Despite pushback from Republicans, Democratic lawmakers in Colorado passed a bill that expanded access to contraceptives, particularly for undocumented immigrants who often struggle to get basic health services.
The bill, which passed out of the Colorado House of Representatives Thursday and is now awaiting Governor Jared Polis’ signature, uses state Medicaid dollars to provide free contraceptives to undocumented immigrants in Colorado.
When it comes to affordable health care, including reproductive care, options for undocumented immigrants in Colorado are currently extremely limited. For example, they’re ineligible to purchase coverage through the Affordable Care Act marketplaces or enroll in Medicaid.
According to the bill, 38% of Latinas in the U.S. are uninsured and a quarter of them live in poverty. In Colorado, Latinx people have the highest uninsured rate at 27% of the population.
Now, Colorado is on track to become one of a handful of states that offer basic reproductive health services to residents regardless of immigration status. Advocates hope that the bill will serve as a stepping stone toward offering the full range of reproductive health care to those without documentation.
“Healthcare IS a human right and making sure that every one of us can get the care we need is good health policy, good economic policy, and the right thing to do,” said Karla Gonzales Garcia, policy director for the Colorado Organization for Latina Opportunity and Reproductive Rights (COLOR), in a press release. “By advancing Senate Bill 9, we are saying no more. We will not turn away from undocumented people in our state. We will do more to ensure that every Coloradan has basic rights and that we are committed to improving the health of our communities – not just those with means or a certain piece of paper.”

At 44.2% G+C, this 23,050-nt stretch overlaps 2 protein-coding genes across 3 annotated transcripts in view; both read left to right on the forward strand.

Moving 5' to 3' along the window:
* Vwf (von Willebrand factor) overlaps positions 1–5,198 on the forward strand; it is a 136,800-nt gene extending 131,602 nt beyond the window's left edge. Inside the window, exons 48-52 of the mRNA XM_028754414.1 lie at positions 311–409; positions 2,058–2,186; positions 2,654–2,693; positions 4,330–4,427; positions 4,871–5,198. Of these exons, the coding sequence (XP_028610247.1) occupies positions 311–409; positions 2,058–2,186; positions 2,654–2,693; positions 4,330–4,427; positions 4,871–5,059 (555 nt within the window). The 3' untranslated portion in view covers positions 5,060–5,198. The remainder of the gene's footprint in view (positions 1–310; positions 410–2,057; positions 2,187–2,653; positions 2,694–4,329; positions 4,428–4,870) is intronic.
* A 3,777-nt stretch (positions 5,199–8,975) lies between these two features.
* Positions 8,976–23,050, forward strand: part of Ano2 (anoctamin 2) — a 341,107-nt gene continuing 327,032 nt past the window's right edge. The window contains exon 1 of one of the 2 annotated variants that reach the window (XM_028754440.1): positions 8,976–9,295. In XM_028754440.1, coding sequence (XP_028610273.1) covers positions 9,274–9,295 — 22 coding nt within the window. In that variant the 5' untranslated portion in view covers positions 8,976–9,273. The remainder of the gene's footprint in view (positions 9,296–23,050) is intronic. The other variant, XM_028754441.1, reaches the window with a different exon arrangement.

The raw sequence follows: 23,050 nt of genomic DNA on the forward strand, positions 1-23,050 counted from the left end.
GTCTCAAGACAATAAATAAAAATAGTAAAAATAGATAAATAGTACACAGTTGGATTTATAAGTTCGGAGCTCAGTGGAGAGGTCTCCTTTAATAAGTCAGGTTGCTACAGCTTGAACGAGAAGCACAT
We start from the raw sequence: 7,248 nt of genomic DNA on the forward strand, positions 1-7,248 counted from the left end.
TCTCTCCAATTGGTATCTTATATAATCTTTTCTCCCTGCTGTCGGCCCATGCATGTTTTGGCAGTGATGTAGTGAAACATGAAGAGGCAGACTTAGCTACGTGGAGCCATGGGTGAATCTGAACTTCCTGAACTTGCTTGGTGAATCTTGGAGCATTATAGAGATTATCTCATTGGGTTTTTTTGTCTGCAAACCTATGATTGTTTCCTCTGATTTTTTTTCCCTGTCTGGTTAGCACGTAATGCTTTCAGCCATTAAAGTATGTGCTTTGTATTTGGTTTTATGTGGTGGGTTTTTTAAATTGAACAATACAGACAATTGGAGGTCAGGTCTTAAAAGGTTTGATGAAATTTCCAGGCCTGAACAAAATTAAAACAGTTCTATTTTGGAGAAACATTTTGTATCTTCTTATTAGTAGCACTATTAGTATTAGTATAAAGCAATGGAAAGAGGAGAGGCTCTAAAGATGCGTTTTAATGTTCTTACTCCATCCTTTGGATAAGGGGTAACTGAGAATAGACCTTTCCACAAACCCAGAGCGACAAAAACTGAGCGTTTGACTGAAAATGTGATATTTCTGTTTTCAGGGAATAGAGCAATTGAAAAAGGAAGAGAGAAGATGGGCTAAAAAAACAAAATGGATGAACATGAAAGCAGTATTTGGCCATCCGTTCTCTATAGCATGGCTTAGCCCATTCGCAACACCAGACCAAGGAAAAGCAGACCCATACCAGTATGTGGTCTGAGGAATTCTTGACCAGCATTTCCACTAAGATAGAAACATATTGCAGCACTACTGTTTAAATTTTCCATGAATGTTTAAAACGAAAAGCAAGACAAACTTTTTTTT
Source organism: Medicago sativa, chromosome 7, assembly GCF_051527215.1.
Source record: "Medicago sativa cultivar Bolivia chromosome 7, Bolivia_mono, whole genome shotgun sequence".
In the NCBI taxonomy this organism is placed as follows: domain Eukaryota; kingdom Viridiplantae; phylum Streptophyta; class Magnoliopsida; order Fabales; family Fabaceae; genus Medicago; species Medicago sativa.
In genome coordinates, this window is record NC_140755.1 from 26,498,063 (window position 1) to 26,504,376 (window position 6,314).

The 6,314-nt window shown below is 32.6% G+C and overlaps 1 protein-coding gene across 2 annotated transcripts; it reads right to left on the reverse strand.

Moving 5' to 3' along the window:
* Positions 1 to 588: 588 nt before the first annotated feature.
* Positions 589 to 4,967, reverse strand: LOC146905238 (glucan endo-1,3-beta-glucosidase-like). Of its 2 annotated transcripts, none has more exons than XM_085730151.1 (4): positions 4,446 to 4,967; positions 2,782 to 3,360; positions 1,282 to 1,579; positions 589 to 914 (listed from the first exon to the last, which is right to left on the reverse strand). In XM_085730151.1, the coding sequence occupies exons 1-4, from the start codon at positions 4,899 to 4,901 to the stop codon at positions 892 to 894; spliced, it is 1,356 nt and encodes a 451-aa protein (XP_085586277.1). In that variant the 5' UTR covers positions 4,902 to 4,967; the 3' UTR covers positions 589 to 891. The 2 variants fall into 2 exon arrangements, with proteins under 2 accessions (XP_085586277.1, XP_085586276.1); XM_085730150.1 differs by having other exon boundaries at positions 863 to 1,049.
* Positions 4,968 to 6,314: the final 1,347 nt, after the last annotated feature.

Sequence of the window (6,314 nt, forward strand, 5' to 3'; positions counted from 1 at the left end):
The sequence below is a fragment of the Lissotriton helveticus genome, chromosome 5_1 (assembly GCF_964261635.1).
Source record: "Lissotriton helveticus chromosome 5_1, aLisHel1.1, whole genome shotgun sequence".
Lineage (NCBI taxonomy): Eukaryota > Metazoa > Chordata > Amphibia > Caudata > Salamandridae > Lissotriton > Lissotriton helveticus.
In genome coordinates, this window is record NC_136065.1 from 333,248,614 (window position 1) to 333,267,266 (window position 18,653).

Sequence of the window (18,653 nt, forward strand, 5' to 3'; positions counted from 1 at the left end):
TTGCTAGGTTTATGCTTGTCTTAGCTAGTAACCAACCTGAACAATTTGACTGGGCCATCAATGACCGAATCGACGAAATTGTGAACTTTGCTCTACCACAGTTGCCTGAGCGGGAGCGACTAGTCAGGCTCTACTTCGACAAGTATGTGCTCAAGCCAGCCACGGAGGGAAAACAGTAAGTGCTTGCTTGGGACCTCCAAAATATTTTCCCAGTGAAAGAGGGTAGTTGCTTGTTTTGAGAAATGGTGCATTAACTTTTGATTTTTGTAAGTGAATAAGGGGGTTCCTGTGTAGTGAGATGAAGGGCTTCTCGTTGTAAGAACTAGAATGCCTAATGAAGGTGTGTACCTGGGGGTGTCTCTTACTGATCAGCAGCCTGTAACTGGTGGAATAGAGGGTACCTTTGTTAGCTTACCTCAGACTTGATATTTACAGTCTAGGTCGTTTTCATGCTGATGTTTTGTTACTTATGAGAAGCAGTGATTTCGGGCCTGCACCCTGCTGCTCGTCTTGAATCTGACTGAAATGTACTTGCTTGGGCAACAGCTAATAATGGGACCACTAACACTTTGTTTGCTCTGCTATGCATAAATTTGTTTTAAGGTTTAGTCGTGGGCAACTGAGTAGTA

Colorado has long been a trailblazer when it comes to providing affordable access to contraceptives.
For example, the Colorado Family Planning Initiative was launched in 2009 and provided low- or no-cost long-acting reversible contraceptives (LARCs), such as intrauterine devices (IUDs) and implants, to low-income women statewide. The results were staggering: the program cut the teen pregnancy and teen abortion rate nearly in half, in addition to averting nearly $60 million in public assistance costs for births associated with unplanned pregnancies.
And, according to a recent study, the program led to a boost in high school graduation rates.
But immigrant advocates say that even in Colorado, contraceptives can still lie out of reach for some.
“We are a model in so many areas and yet we have left people behind,” Garcia said.
The bill also expands access to contraceptives for the general population by allowing Medicaid users to pick up a year’s supply of contraceptives at a time on their first doctor’s visit.
The bill received unilateral opposition from Republicans in Colorado’s legislature.
State Rep. Mark Baisley (R-Roxborough Park), a frequent promoter of anti-immigrant rhetoric, appeared to mock the bill with a meme on his Facebook page depicting a sign near the Colorado state border advertising the state’s expanded reproductive health benefits. The meme was shared by the Jefferson County Republican Party.
“The money to pay for such things doesn’t just come from the state. It doesn’t just come from government. It comes from the people who are taxed to pay for that,” Baisley said during the bill’s hearing in the House Health and Insurance committee.